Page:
Although it may seem simple, the first challenge for a workplace manager in handling an employee harassment complaint is recognizing when a complaint has been made.
A male employee who is uncomfortable with ethnic jokes made by co-workers or a female who believes that her supervisor is “overly friendly” are probably not going to make statements like, “I find those jokes to be racially offensive” or “My supervisor is sexually harassing me.”
A complaint is more likely to involve indirect phrases such as, “He’s making me uncomfortable” or “Steve told a joke that I didn’t think was funny.” When you don’t know the whole story, and these comments are made without any context, they might not be recognized as discrimination complaints. Employees often have a tendency to downplay the nature of a complaint, and they may even use qualifiers like, “Don’t make a big deal out of this” or “I don’t want to get anyone in trouble.”
Handling a complaint involves far more than simply taking note of the incident. If you know about discrimination in the workplace (either through observation or through a complaint), then the company is assumed to know, and both it and you can be held liable. Therefore, you have a duty to properly and immediately address the conduct.
Aside from the potential liability involved, the complainant may be distraught or nervous and require reassurance, the parties may need to be separated (or other interim action taken) during an investigation, and there could be concerns about retaliation.
Regardless of the nature of the complaint, reassure the person that coming forward was the right thing and that you’re taking the complaint seriously. Do not dismiss a complaint based on assumptions that it’s unfounded, even if a previous relationship, personality conflict, or other past events may affect your judgment about the credibility of a complaint.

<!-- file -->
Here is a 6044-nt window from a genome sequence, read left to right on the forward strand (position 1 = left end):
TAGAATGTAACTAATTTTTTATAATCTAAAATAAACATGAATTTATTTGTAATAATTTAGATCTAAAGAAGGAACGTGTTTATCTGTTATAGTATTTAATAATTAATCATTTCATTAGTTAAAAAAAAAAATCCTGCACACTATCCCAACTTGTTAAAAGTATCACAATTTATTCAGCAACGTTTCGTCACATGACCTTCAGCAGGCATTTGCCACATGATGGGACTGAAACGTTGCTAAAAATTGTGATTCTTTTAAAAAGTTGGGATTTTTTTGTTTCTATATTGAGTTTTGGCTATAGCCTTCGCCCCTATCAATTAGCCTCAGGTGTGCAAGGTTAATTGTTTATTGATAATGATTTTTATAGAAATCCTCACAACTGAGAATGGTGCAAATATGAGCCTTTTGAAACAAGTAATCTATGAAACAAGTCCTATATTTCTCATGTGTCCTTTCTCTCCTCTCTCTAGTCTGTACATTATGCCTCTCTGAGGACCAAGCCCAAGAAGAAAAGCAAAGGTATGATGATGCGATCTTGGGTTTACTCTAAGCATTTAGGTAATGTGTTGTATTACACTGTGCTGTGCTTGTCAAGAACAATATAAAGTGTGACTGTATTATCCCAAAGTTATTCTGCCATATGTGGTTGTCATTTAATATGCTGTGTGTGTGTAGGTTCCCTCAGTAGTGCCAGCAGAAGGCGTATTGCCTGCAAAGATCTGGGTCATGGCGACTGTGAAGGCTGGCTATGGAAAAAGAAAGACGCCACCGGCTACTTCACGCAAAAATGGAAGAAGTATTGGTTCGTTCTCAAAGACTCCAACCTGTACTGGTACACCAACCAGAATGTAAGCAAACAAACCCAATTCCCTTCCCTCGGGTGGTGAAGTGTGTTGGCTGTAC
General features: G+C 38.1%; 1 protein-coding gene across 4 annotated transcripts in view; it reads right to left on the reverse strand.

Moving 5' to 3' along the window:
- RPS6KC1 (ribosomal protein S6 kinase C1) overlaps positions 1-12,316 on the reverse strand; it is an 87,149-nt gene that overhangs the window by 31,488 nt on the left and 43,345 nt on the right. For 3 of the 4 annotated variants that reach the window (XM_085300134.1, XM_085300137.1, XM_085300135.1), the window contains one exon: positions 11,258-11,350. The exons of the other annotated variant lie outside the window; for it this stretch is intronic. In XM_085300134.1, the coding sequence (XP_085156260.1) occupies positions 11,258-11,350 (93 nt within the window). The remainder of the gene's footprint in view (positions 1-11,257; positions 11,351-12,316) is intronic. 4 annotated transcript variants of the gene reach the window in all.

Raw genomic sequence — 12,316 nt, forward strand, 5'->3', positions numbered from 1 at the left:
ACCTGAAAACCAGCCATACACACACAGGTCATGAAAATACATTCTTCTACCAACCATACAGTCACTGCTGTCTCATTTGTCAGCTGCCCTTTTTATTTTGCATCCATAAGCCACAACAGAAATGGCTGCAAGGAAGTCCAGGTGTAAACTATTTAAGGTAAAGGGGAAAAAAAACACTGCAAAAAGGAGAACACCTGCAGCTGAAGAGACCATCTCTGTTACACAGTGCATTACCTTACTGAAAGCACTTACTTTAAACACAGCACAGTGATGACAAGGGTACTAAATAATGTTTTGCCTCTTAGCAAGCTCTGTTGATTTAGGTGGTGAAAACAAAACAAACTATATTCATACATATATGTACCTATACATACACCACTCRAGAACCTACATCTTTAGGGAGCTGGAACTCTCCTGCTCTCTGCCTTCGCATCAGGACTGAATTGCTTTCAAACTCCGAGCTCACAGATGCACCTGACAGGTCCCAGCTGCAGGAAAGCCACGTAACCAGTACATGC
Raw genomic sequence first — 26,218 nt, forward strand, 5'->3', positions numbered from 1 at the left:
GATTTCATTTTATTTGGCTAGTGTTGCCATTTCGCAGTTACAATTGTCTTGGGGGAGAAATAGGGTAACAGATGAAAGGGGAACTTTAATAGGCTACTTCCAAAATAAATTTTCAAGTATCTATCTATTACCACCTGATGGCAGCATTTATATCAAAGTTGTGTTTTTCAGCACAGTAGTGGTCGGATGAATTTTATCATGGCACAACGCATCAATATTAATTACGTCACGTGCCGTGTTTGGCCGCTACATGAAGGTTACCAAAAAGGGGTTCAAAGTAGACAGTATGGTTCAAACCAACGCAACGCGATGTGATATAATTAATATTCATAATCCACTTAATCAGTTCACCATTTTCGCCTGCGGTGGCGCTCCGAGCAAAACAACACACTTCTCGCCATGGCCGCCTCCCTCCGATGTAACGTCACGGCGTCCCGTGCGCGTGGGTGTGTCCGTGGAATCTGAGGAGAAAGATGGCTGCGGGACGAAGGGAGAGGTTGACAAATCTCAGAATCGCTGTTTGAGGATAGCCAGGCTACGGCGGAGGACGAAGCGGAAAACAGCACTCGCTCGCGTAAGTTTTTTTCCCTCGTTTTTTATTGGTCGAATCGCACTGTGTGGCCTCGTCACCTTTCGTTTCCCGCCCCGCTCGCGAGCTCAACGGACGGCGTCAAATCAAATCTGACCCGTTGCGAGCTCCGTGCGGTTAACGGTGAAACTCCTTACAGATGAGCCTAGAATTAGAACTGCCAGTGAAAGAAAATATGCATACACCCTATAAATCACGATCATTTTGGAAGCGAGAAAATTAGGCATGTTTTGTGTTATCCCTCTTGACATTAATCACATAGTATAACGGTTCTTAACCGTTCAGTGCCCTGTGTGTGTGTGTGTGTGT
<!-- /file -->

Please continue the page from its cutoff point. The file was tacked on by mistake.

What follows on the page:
You should also provide assurance that retaliation will not be tolerated, and remind the person that you need to know about any future discriminatory acts so the company can take further discipline or address the retaliation.
Document the complaint, even if the person complaining doesn’t want to make a written statement. Inform the employee that the company has a legal obligation to prevent and correct discrimination. If the employee still refuses to write anything down, you should take notes and document the statement.
Not all complaints will require a formal investigation, though a preliminary inquiry might be needed to establish the basics of the complaint and decide how to proceed.
In cases involving a single incident in which the offender does not deny the conduct (e.g., “yes, I said that, and I realized it was stupid”), a formal investigation might not be needed, and you can immediately take corrective action.
If a formal investigation is needed (at which point you should have human resources involved), certain steps must be taken to prepare for the investigation. You will need to identify who made the offensive action or comment, who else might have witnessed it or otherwise been aware of it, and how to handle the situation until the investigation is completed.
It is important to remember that your response to the initial complaint will lay the foundation for how the person complaining perceives your actions in preventing further conduct and providing a workplace free from harassment and discrimination. If you do not appear to take the complaint seriously, that person may believe the process is not effective and it could result in liability for your company.
— Kyra Kudick is an associate editor at J. J. Keller & Associates Inc., a nationally recognized compliance resource company that offers products and services to address the range of responsibilities held by human resources and corporate professionals. Kudick specializes in employment law and human resources issues such as employee relations, hiring and recruiting, and training and development. She is the author of J.J. Keller’s Employee Relations Essentials manual and SUPER adVISOR newsletter. For more information, visit www.jjkeller.com/hr and www.prospera.com.